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Mason City Globe Gazette Newspaper Archive: August 16, 1945 - Page 1

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Publication: Mason City Globe Gazette

Location: Mason City, Iowa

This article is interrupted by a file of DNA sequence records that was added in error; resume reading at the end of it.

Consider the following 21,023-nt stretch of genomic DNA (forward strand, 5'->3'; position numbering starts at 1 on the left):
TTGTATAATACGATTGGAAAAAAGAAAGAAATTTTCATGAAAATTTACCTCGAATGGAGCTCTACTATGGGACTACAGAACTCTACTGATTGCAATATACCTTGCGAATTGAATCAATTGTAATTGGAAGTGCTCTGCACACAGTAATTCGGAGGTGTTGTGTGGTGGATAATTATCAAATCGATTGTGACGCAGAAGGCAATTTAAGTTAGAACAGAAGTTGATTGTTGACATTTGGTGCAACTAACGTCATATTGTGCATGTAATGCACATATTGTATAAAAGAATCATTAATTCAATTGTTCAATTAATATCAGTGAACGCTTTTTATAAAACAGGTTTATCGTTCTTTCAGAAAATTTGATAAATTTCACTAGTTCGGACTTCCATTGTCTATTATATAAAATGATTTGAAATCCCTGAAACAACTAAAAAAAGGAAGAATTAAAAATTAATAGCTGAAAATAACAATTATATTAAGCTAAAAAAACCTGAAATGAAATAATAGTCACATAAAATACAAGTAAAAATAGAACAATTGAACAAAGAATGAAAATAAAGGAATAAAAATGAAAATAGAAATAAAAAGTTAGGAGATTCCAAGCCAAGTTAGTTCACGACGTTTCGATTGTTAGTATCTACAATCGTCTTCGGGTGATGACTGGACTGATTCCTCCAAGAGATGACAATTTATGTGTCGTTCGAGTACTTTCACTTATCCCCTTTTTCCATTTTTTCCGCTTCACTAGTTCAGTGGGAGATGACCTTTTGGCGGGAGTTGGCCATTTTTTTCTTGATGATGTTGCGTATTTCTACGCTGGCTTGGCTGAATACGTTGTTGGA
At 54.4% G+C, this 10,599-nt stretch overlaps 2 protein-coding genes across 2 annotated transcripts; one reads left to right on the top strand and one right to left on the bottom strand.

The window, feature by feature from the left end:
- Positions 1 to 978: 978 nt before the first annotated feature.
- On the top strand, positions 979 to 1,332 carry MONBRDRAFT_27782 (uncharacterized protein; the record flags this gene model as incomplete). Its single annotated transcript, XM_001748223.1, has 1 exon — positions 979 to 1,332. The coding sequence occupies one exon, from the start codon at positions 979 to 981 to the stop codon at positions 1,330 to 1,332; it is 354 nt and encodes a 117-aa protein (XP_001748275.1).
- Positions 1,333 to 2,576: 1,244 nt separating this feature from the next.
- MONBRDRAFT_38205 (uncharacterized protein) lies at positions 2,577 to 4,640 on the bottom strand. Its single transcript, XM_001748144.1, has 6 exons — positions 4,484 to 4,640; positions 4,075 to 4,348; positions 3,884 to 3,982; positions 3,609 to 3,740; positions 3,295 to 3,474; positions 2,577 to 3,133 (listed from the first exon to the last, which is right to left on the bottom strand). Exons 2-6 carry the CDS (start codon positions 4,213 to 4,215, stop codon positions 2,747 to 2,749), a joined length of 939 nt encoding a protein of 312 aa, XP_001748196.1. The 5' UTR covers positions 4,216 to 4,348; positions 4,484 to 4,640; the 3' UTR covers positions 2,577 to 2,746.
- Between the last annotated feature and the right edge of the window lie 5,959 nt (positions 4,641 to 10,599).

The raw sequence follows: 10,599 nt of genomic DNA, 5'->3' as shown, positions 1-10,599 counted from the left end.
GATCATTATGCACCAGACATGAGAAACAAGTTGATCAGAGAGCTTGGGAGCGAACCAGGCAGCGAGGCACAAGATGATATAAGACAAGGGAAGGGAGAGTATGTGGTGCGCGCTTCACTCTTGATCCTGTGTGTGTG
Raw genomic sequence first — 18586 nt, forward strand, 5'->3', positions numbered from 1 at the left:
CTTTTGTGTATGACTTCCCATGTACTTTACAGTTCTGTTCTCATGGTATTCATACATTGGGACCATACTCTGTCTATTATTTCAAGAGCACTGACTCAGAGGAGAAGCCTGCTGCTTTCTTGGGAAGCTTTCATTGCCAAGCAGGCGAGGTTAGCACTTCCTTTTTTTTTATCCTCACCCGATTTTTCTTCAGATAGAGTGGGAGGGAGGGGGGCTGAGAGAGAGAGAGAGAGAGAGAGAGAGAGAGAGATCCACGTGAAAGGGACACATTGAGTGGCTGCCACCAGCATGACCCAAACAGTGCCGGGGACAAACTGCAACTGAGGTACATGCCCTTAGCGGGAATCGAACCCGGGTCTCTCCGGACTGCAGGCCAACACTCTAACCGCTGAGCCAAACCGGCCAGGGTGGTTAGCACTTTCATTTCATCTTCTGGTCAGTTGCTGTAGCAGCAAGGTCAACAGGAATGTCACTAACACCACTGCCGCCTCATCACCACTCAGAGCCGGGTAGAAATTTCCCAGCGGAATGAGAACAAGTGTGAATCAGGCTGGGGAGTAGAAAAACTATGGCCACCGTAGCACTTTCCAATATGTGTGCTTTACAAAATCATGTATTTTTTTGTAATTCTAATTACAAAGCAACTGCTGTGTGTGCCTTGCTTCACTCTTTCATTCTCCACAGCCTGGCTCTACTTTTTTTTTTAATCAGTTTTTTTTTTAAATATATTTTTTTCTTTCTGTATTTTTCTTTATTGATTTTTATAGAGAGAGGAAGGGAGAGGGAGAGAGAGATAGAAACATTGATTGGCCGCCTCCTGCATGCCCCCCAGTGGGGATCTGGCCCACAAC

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   Mason City Globe-Gazette (Newspaper) - August 16, 1945, Mason City, Iowa                             fit NORTH IOWAS DAILY PAPER EDITED FOR THE HOME THE NEWSPAPER THAT MAKES All NORTH IOWANS NEIGHBORS MASON CITY IOWA THURSDAY AUGUST 16 1915 Associated Press Untttd Prg full CHINA Chungking IS Pacific Ocean JAPAN What Japan tain PHILIPPINE JAPANESE RISE AND PALLMapS detail stages in the rise and fall of the Japanese empire the extent of Japanese gams during the war their holdings when surrendernego tiations began and the approximate area allowed them under the Potsdam surrender terms See Cut in Income Taxes After January 1 Several May Not Have Tax cans seem Iflceljf to get a cut itf their income taxes after Jan 1 Perhaps several million will have to pay no income taxes at all next year Congress is coming back Sept 5 in a taxcutting mood Some of the bestinformed tax experts in Washington think areduction in personal income taxes will be en acted before ad ministration approval If the cut isnt too drastic The expected reduction prob ably would be only moderate for most taxpayers The man earning a lot of money would have a smaller percentage cut off his taxes than the fellow making S35 a week People in the lowest income group would be the ones whose income taxes might be wiped out entirely A survey of congressional ana other tax authorities Thursday produced the following picture 1 No tax reductions are likely on 1945 income The expected cut would be felt first in smaller pay roll deductions starting Jan I It would not affect the filing of 1945 income tax returns next March Jo 2 Federal taxes on such items as alcoholic beverages furs lug gage jewelry theater tickets cab aret spending and telephone calls will drop back down automatical ly to 1942 rates 6 months after the official termination of hostili ties The hitch is that technically this termination does not occur until the president or congress so declares There is no indication yet when such a declaration might come 3 The 95 per cent excess profits fax on corporations is sure to be killed Nobody loves it now The only question is whether to do it next January 1 or later The size any reduction in the personal income tax will be set tled in congress maybe a knock down fight The house ways and means committee plans to whip together a tax bill this fall although there wont be time before Jan 1 to corer every phase of the subject The administration certainly will oppose any drastic slash in the in come tax for next year But there are strong signs the administra tion will not oppose a moderate example repeal of the normal tax This normal per cent of net to be called the Victory tax It was original ly passed as a wartime measure and at that time had a provision for automatic termination The treasury opposed the victory tax In the first place If the normal tax were re pealed what is known as the surtax would be the only in come tax left A man with a wife and one child earning 53000 a year would see his tax drop from S311 to S244 Thats a cut of over 20 per cent If he earns 54000 his tax would decrease from to 18 per cent If he earns 55000 the tax would change from to 16 per cent On an income of say the reduction would be less than 10 per cent To put it on a weekly basis a man with a wife and one child earning up to around a week would see his withholding tax disappear If he makes a week his withholding tax would drop from S130 to 60 cents If he has an in come of a week the tax would decrease from to 5330 in come of from S860 to in come of from to 51320 Iowa Wild Nut Crop Shows Sharp Decline Des Moines is than 10 per cent of the normal crop of wild nuts In Iowa this year except for hazel nuts which were reported abundant in many southern sections the state con servation commission said Thurs day a survey indicated Although utilization of wild nuts by lowans is limited in most areas the commission said many species ot wildlife are dependent upon a normal production each year Game officials were espe cially concerned with the winter survival of timber squirrels of which there is an abundance this year hit the commission said has been the walnut but ternut and acorn production with few reports indicating better than 25 per cent of the normal yield and many reporting a complete absence of these nuts over ex tensive sections of the state Buy War Bonds and Stamps from jour GlobeGazette carrier boy Weather Report FORECAST Mason City Mostly cloudy Thursday night with occasional showers Friday partly cloudy Not much change in tempera tures I o w a Considerable cloudiness Thursday and Thursday night with scattered thunderehowcrs m west and central portions Thursday and in most of state Thursday night Friday partly cloudy with scattered thunder storms in easL Slightly warmer Thursday and in cast Thursday night IN MASON CITY GlobeGazette Weather Statistics Maximum Wednesday 78 Minimum Wednesday At 8 a m Thursday YEAR AGO Maximum Minimum Precipitation 40 59 61 JAPANESE DELAY ENVOYS Use Caution in Reconversion Washington The pattern for the vast reconversion task ahead took clearer form Thurs day It was bordered on all sides by official warnings that lessons learned from WorldWar I must be heeded Top of f icials are using the na tions 19181920 experiences to explain why price and wage con trols will be kept although many other restrictions have been wiped out They are saying a serious in flation soaring prices could wreck the bestlaid reconversion plans of industry and govern ment days alter victory homefront situation took on this shape The country has its instructions Government agencies have issued their policy statements Industry has a green light to produce in unlimited quantities All sorts of wartime controls are1 crumbling The consuming public threw its gasoline coupons and blue ration pointsin the wiste basket Peeple knew a little better where they were bound and what the goals were And through it all ran solemn statements like these From Reconversion Director John Snyder The greatest single danger to an orderly re conversion lies in the threat of inflation We cannot and must not repeat our folly after World War I From Price Administrator Ches ter Bowles After World War 1 economic fumbling delayed order ly peacetime reconversion for more than 2 years From Stabilization Director William H Davis We cannot af ford to risk an unstable ruinous economysuch as we had after tffe last war Then Davis broadcasting Wednesday night with Snyder and other officials recalled what happened after Armistice day in 1918 Price controls were dropped In the next few months as industry shifted there was a short lull Prices saffjred The danger of in flation seemed over Workers with new peacetime jobs rushed to stores to spend their savings There werent enough goods Storekeepers and manufacturers started a wild scramble to buy everything they could Prices skyrocketed Then came the collapse People couldnt pay the high prices Prices crashed Bankrupt businesses numbered 110000 Jobless people numbered 5500000 More than 400000 farm ers lost their farms Snyder terming the nation at the crossroads urged manage ment labor farmers and govern ment to work together with the same spirit that enabled them to win the war Were shooting at a standard of living for our people as a whole that will be 50 per cent higher than we or any other people hare ever had the reconversion chief declared I believe we are at the thresh old of one of the greatest eras that mankind has ever known It is ours to take hole of What we do with it is up to us Here are some ot the latest de velopments The war production board said it will cut its 400 controls down to 40 by next Monday Announc ing its reconversion program WPB opened the gates to unlimited pro duction of autos refrigerators washing machines and the like It also gave the signal for industrial construction to begin Controls on scarce materials and on inventor ies will remain temporarily Make Inquest Audubon inquest has been called in an automobile ac cident 5 miles north of here Tues day night in which James Law 57 a farm worker was killed His automobile apparently collided with another vehicle his news Thursday that 1 The draft will continue to take jounr men to rep WPB WILL LIFT President Will Recommend fll I RIIT Jin nt Training Plan HLL DUI 4U Or 400 CONTROLS Way h Opened for Unlimited Output of Civilian Goods By THE ASSOCIATED PRESS Officials cite last wars end to justify continued controls WPB to lift all but 40 of 400 restrictions by Monday Way opened to unlimited out put of civilian Government of Nanking to Dissolve By THE ASSOCIATED PRESS Japanese broadcasts saia Thurs attacks in m riv f added that the people had yS Wednesday sians to cease their Manchuria However the Chungking radio said in a broadcast recorded by the FCC that the commander of be a holiday He Yusuji OkaSuta had Stated that 1j he was awaitlnK more detaled Instructions in repjy to General issimo Chiang KaiSheks orders for surrender The FCC reported that the an nouncement of the Kwangtung army appeal for an end to Man chunan hostilities was recorded m New Delhi The Russians an had and Discussing foreign affairs gen erally the president said there had been talk at the Big 3 meet ing in Potsdam of the Korean situation and it was his belief that the Cairo declaration which ulti carried out There was rio talk at the Pots dam meeting he said of the future fate Hongkong British crown colony seized by the Japanese early in the war Jap Balloon Found Near Charles City Floyd County Sheriff B F Atherton disclosed Thursday that one of 7 Japanese balloons found in Iowa was by a farmer 3 miles southeast Charles City on April 10 this year It was the only one of its kind found beinc made of a thinrub ber material instead of paper It was intact and inflated when the farmer found it The farmer tried to pull it by hand to his home and failing in this he hitched a caterpillar trac tor to it and tore it badly Sheriff Atherton was called and he took the pieces to his office placed them in the vault and called FBI officials who came here and took the pieces Atherton said the balloon had been dragginr the ground and that there were ropes attached which In all probability carried the bomb which had been lost in dragging He said the balloon had a tail atlached of paper and sticks A thorough search was made for the bomb which has not been found The balloon was about 15 leet in diameter and 20 to 30 feet in height when inflated HUNT FOR JAP BALLOON BOMBS Ssattle windwafted bomb carrying balloons Japan sent to America may keep search ing parties busy long after the last shot is fired in the Pacific authorities believe The problem now they said is to prevent injury or damage from bombs still undiscovered Under consideration is a plan to send search parties to the scene of each bomb find and have them work back over the assumed bomb route aided by meterologi cal data on prevailing winds Approximately 230 were found during the war scattered from Alaska to Mexico How many might have fallen unnoticed their bombs unexploded cannot be guessed A night of hundreds was sighted off the Aleutians during the San Francisco united nations conference but not one was known to have reached shore Boy Drowns Burlington Thomas E Kent 17 drowned in the Mississip pi river Wednesday while swim ming with a group of boys on a Messiah Lutheran church outing aatmtg aUpyUl 4 Called the full bill must legislation now that millions soon will be jobless 5 Announced he will call a conference of capital and labor as soon as congress reassembles 6 Said the war labor board will continue as long as it is needed 7 Disclosed that this govern ment is discussing with the Brit ish a Jewish national state in Pal estine 8 Expressed hope that congress saiu xnurs witl cooperate in developing day that the Nanking puppet gov atomic energy for peacetime uses ernment of Japaneseoccupied lhe president reiterated that China had decided to dissolve and VJ day will not come until the that Emperor Hirohitos Kwaii Japanese surrender is officially tung army appealed to the Rus signed That surrender wont be complete he added until an es timated 2000000 Japanese lay down their arms Designating Sunday as a day of prayer the president said V army would continue operations until the Japanese surrendered their arms and ceased resistance A Domei dispatch date lined Nanking recorded by the Asso ciatedPress said the puopet re gime was dissolving because their mission was ended Domti said a special commit tee will carry on the administra tion in the interim period to main tain peace and order until the new government lakes over the administration Wang ChingWel 62 who be came president and premier of the and was succeeded by Chen KungPo former president of the Nanking legislative council ROUTE OF SURRENDER EN Douglas MacAr thur has ordered the Japanese envoy for surrender negotiations to leave the Sala Misaka air drome in white unarmed plane marked with Z green crosses and carrying a document em powering him to receive the requirements of the allied su preme commander The plane will be met at le Shima near Okinawa by tj S fighter planes From le Shima the envoy will flown to Manila in ah Amer ican plane Hewill return to Japan by the same route North lowan Discharged Among 29 lowans discharged from the army at the Jefferson early this week was one north lowan Lloyd Bradley of DOWE MARSHAL PETAIN HEARS VERDICTA stunned Marshal Henn Philippe Petain former Vichy dief of state stands in a Paris court after having been found guilty of collaboration with the enemy and sentenced to death Pho to by Henry Burroughs Associated Press staff photogra pher AP wirephoto via radio from Paris Expect DeGaulIe to Approve Clemency for Marshal Petain Marshal Is Convicted of Collaboration But Court Suggests Mercy Paris De Gaulle is certain to approve clemency for Marshal Petain but has not yet received the high courts recom mendation an official in the pres idents office said Thursday TeUin was convicted Tuesday nuihl of collaboration with the Germans as Vichys chief of state and sentencedto death but the verdict contained the statement that the court hoped he would not be executed entail a sentence of Petain to life said the 3 judges and 2iman jury had voted 20 to 7 for conviction and H to 13 for the clemency rec ommendation 4 SHIPS BRING SOLDIERS HOME New York at JAIIT 5 Xitil Squeal Time To o Sh ortfor Plan BULLETIN i fa NBC correspondent in Manila broadcast Thursday that General MacArthur had notified the Japanese that their replies to his first and 2nd messages had been received and were acceptable Ross McConnell NBC correspondent in Manila broadcast that MacArthur also noti fied the Japanese that they were authorized to change the type of plane to be usedin carrying emissaries to Manila The Japanese in their reply had said they did not understand the type of plane he had designated and asked for him to repeat the instructions F By LEONARD MIIXIMAN Associated Press War Editor Th i 1WneSe beiatedly informed General Mac Arthur inursclay that shortness of time prevented them from send ing envoys to Manila to receive allied surrender terms had displayed irritation over failure to receive an answer to his instructions to Japan Tokyo officially informed him that the surrender envoys would not reach his headquar PhiiPPineS date WOUld be Sent as soon as The to MacArthur stated that the Japanese IS66 fUe to a11 fronts but that from 48 TI yS migrht dapse befoie a11 forces re woud be sent imperial family UUties fghtmg fronts to enforce the command to halt hos continue1 in Manchuria and the northern Generalissimo Chiang KaiShek had received no reply from the commander in China to his demand that hostilities cease in that theater Alarmed at the danger oE civil war in China Gen Chu Teh commander in chief of Chinese communist armies appealed to allied ambassadors to slop sending lendlease materials to Chiang eks Chungking govern ment Gen Prince Naruniko Higashi New York harbor on the Fred erick Victory this week were the following North Jowa soldiers nigasm T M i Kvmi a member of Japans roval Ricevill S Kioberdanz family and a leading war lord was JAUC V J11U nrimfiA I3 i Pvt Noreen Mills On the ship from southern Min nesota were Pvt Carl Chapa Kinbrae L G r o e Lake Pvl Harvey J Frederickson Hanska nrt Lt Floyd G Pennc St James Pvt Herman L Tonak Spring diesLfaland was Sgt Edward Winnebago Minn Arriving on the Cape Flattery was Sgt Melvin D Smith ot Britt Iowa On the Walter Ranger due at Boston Mass Thursday are the following North lowans Sachs Moses Oelwein Emmets Pfc Loren A Pfc Duane C burg Pfc Donald R Graves Ply mouth Pfc Robert H Gruen Postville Cpl Arthur W Butler Hartley 1st Sgt Bernard G Keynplds Estherville Raymond M Wiggins Mason City Southern Minnesotans on this ship include Lt Col Leonard E Engeman Redwood Falls Pfc Gordon J Durenberger LeSucur Pfe Lloyd D Long Rochester MASON GITYANS ARRIVE IN N Y Joseph Alton listed as a Mason City resident and Pfe William Scheldrup 317 Georgia N E were scheduled to arrive in New York Saturday it was announced in an Associated Press dispatch received here Thursday AtomicAche Napoleon N Dak were a lot of floats in the victory parade held of them were decked out in red white and blue bunting But none of them got more at tention than one entered by the little neighboring town of Burn stad A huge placard on the side ot a cattle tnick bore the bold inscrip tion We gave the Japs atomic ache fi n KetlimS Bill German shepherd named Queenie Several hours later Queenie came back The liquor didnt ng war or was amed to head Tokyos peacetime cabinet He conferred immedi tely with leaders ot the fallen war government Admiral Nimitz disclosed 133 warships made up he allied naval force which knocked out nearly neary 3000 Japanese nlanes and more than 1600 vessels around Japan m the last 10 weeks of the war The greatest British East In carrier force was cd by Tokyos capitulation The southeast Asia command said Japanese commanders would face the firing squad if they didat hand over military installations intact Admiral Nimitz indicated the formal surrender might take place aboard his flagship Manila dis patches had indicated the sur render would be at MacArthurs headquarters Shortls after the mikados cease fire order was reported issued Admiral Nimitz disclosed that more than a million tons of fighting ships made np the great allied sea force which roamed the shores of Nippon from July 10 un til the mikado capitulated He named all of Admiral Hal sey s combatant vessel s105 American and 28 British They were led by 9 battleships and 20 carriers supported by 25 cruisers and 79 destroyers An undisclosed number of sup ply ships operating in the rear nifcle it possible for these forces to continue sending their 1500 planes against Japan up until the Ipst minute After they had been told the war was over Yank air men shot down 26 enemy Inter ceptors in selfdefense running their weeks score to 1175 planes On the last day they knocked out 31 enemy vessels including 2 submarines and raised more havoc with transportation which Tokyo said was so badly crippled Japan would continue to evacuate its bombburned cities While the theoretically ended war was tapering off on land fronts China showed signs of re newing her prewar conflict be tween Chiang KaiSheksi nation alist troops and communist forces Both have their eyes set on occupying north China The com munists announced their troops were near Peiping and unofficial reports said they were moving on nil key north China cities They rejected an ultimatum from Chiang and appealed to allied powers for recognition To the north soviet armies drove deeper into Manchuria rapidly engulfing wide areas Three main columns rolled steadily on Harbin the countrys munitions and communications center The nearest was less than 165 miles to the east The cease fire order was Burma where vto wvf t lOICl to reply if Japanese continued to fight Another 231 Nipponese were killed in the northern Philippines